Analysis

Why Israel Has a Soviet-style Butter Shortage

Agriculture Ministry officials are striving to prevent the lifting of butter tariffs, even temporarily, because it could threaten dairy farmers

Tnuva butter.

When the state mandates the quantity of milk produced, its wholesale price, the retail price of dairy products and import volumes via high tariffs, the unavoidable outcome is a lack of butter. Finance Minister Moshe Kahlon is considering ending all this by lifting all tariffs on butter imports.

Just as it was in the Soviet Union, in the Israel of 2020, whenever people see butter on the supermarket shelves, they buy up the stuff and stash it in the fridge to make sure they won’t run out. How is it that a Western, capitalist, advanced society has been lacking such a basic commodity for more than a year? It seems Kahlon has been asking himself the same question.

Kahlon has announced that he’s leaving politics, which may be the reason he’s standing up to the aggressive agriculture lobby. Or maybe he simply realizes that the public is furious about the butter shortage.

Finance Minister Moshe Kahlon with Prime Minister Benjamin Nentanyahu.
Alex Kolomoisky

Israel’s butter battle is being waged between the Agriculture Ministry, which opposes any reform, and the Finance Ministry. The big question is whether the country should cap duty-free imports or simply not tax imports.

Currently butter is subject to tariffs of 120% to 160%, which makes it economically unviable. This of course is to protect Israeli dairy producers.

Israel’s dairy industry is a government-planned cartel: The state tells the dairy farmers how much milk each can produce. It dictates the wholesale price they receive from the three large dairy manufacturers: Strauss, Tara and Tnuva. And it dictates import duties on competing products and retail prices for many products so that Tnuva can’t take advantage of its monopoly status. The unavoidable consequence is inefficiency and shortages.

The butter problem began when Tara shuttered its butter production at the end of 2018, opting to manufacture more profitable products as opposed to fixed-price butter. Tnuva, Israel’s main butter producer, didn’t increase production to compensate for Tara’s departure from the market.

To compensate, Israel would have had to import the appropriate quantity of butter at a reduced tariff. So in 2019, the state decided to permit 6,500 tons of tariff-free butter imports, up from 2,200 tons. Along with the 6,500 tons of local production, this should have met the country’s needs.

But this didn’t happen. Only 4,500 tons of butter were imported as of the end of November. The reason apparently is the Economy Ministry’s strict terms for the bidding process for importing tariff-free butter: The tenders were issued late and were restricted to small importers to keep Tnuva, Strauss and Tara from controlling this market as well. Plus the importers were required to sell butter at the government-mandated price for Israeli butter – 3.94 shekels ($1.14) for 100 grams (3.5 ounces), even though this is below global prices.

These terms seem to have made it very difficult for importers. Meanwhile, the Agriculture Ministry apparently is celebrating. Sources there say the Economy Ministry has learned its lessons: It needs to issue tenders sooner, and it needs to let the three big dairy manufacturers win them.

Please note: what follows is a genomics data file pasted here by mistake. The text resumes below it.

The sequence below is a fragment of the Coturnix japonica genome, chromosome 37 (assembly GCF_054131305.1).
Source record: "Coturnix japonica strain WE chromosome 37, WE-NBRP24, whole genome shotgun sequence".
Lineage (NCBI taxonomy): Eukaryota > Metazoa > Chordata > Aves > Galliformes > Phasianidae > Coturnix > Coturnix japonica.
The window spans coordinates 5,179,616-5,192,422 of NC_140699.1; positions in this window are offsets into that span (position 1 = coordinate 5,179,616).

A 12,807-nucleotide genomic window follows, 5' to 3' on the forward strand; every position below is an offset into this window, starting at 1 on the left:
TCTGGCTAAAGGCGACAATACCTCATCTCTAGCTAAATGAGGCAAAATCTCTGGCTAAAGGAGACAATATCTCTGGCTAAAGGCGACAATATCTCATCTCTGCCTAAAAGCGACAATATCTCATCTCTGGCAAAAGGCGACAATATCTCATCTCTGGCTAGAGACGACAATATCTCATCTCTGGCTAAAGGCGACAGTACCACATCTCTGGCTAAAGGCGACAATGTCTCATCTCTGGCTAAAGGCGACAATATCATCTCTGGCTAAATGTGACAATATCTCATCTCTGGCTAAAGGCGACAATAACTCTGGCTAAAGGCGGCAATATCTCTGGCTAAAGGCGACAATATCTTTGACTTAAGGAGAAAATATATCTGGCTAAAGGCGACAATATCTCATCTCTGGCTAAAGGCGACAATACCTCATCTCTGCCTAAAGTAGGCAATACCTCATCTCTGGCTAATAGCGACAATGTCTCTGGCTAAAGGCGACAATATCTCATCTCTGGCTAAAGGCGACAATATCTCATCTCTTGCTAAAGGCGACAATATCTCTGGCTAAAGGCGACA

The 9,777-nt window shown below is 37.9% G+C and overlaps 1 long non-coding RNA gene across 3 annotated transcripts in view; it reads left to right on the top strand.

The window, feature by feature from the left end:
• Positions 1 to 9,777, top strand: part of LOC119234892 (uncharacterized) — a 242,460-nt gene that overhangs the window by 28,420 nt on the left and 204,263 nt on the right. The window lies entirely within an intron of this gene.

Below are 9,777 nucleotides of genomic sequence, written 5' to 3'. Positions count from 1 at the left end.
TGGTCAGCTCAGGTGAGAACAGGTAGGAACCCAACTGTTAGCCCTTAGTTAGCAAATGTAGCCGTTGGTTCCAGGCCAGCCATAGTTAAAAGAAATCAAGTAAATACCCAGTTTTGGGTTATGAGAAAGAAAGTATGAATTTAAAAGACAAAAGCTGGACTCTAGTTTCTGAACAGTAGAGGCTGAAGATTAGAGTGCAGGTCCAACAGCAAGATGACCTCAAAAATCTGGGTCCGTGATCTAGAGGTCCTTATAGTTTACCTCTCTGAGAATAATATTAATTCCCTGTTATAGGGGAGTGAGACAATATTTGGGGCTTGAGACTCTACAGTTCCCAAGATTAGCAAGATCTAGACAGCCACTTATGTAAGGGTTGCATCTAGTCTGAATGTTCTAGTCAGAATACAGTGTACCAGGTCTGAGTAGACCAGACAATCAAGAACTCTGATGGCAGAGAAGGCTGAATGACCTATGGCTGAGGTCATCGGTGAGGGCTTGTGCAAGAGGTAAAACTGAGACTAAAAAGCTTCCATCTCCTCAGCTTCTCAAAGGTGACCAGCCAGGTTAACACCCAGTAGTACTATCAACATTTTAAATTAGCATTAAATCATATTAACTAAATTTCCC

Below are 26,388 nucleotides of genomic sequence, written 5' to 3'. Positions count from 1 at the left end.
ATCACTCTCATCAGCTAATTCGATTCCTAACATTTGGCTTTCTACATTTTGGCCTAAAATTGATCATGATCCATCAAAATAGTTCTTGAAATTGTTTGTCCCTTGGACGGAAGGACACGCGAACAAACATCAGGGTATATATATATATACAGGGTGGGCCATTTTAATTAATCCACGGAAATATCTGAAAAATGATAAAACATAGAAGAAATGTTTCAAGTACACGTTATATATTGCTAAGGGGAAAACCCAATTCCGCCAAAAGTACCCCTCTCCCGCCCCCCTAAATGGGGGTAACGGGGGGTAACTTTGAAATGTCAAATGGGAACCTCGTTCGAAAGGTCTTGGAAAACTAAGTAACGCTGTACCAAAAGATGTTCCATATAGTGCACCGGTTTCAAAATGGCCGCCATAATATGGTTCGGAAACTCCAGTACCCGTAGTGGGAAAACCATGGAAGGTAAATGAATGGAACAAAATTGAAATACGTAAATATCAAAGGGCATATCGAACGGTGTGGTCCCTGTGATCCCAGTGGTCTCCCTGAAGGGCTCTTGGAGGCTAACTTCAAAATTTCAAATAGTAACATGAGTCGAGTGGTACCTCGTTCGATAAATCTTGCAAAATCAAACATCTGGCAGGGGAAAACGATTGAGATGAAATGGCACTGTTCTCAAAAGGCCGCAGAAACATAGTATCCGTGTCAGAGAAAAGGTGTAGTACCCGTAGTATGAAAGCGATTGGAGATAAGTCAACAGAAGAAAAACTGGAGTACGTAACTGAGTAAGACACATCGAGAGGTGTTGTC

Butter is weighed in Israel.
Gil Cohen-Magen

The economy and finance ministries counter that the three big manufacturers shouldn’t be winning the import bidding, and that bureaucracy is an inseparable part of Israel’s dairy import controls. As long as the government is controlling the quantity of butter imports and dictating who’s allowed to import it and at what price, importing will be complicated, inefficient and expensive. So the two ministries are starting to ask: What do we need this headache for and why can’t the free market handle it?

Fortunately, a proposal is coming together to allow for unfettered, tariff-free butter imports without any government involvement. In the meantime, a proposal is being discussed to allow for free imports for one year. But the problem is that this runs counter to Israel’s heavily controlled dairy industry.

Butter production accounts for only 10% of all raw milk produced in Israel, and imported butter isn’t likely to replace all local production. (Forecasts are that it will replace only 3% to 5% of raw milk production.) And yet, this has been enough to shake the foundations of Israel’s Bolshevik-style dairy regime.

Three Agriculture Ministry deputy director generals are digging in their heels to prevent the lifting of butter tariffs, even temporarily, because it could threaten dairy farmers. They call such a move “a direct, immediate threat to local production.”

As a defense, the Agriculture Ministry decided to cut the dairy farmers’ production caps by 60 million liters (15.9 million gallons). This would further worsen the butter shortage, at a time when imports are still being blocked.

The Agriculture Ministry is less worried about the lack of butter than about Israel’s dairy farmers losing 3% to 5% of the market for raw milk. It’s a good thing that the Agriculture Ministry isn’t the one deciding – and that Kahlon is favoring public interests instead of farmers’ narrow interests. There’s a limit to how far Bolshevism can take you.